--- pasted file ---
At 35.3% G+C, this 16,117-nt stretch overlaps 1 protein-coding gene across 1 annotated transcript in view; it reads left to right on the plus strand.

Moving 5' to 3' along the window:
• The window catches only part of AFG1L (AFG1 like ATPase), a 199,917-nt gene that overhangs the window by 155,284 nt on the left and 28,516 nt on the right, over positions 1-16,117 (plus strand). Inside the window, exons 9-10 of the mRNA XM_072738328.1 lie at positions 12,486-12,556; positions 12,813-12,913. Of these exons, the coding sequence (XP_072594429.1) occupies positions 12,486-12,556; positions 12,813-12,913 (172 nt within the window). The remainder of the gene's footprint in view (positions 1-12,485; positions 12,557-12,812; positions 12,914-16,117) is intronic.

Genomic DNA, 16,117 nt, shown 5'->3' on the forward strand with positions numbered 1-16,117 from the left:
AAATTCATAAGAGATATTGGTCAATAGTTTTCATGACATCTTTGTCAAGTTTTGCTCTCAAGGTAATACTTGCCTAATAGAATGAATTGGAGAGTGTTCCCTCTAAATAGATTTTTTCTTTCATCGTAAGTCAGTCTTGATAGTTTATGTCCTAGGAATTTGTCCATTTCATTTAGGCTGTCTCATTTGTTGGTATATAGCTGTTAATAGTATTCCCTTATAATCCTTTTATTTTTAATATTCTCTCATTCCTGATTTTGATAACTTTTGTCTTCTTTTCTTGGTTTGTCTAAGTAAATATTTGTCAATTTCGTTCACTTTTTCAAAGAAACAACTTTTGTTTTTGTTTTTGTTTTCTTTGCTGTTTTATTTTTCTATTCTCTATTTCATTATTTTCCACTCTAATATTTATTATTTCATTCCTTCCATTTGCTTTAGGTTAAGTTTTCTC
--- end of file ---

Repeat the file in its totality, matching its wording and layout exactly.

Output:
At 35.3% G+C, this 16,117-nt stretch overlaps 1 protein-coding gene across 1 annotated transcript in view; it reads left to right on the plus strand.

Moving 5' to 3' along the window:
• The window catches only part of AFG1L (AFG1 like ATPase), a 199,917-nt gene that overhangs the window by 155,284 nt on the left and 28,516 nt on the right, over positions 1-16,117 (plus strand). Inside the window, exons 9-10 of the mRNA XM_072738328.1 lie at positions 12,486-12,556; positions 12,813-12,913. Of these exons, the coding sequence (XP_072594429.1) occupies positions 12,486-12,556; positions 12,813-12,913 (172 nt within the window). The remainder of the gene's footprint in view (positions 1-12,485; positions 12,557-12,812; positions 12,914-16,117) is intronic.

Genomic DNA, 16,117 nt, shown 5'->3' on the forward strand with positions numbered 1-16,117 from the left:
AAATTCATAAGAGATATTGGTCAATAGTTTTCATGACATCTTTGTCAAGTTTTGCTCTCAAGGTAATACTTGCCTAATAGAATGAATTGGAGAGTGTTCCCTCTAAATAGATTTTTTCTTTCATCGTAAGTCAGTCTTGATAGTTTATGTCCTAGGAATTTGTCCATTTCATTTAGGCTGTCTCATTTGTTGGTATATAGCTGTTAATAGTATTCCCTTATAATCCTTTTATTTTTAATATTCTCTCATTCCTGATTTTGATAACTTTTGTCTTCTTTTCTTGGTTTGTCTAAGTAAATATTTGTCAATTTCGTTCACTTTTTCAAAGAAACAACTTTTGTTTTTGTTTTTGTTTTCTTTGCTGTTTTATTTTTCTATTCTCTATTTCATTATTTTCCACTCTAATATTTATTATTTCATTCCTTCCATTTGCTTTAGGTTAAGTTTTCTC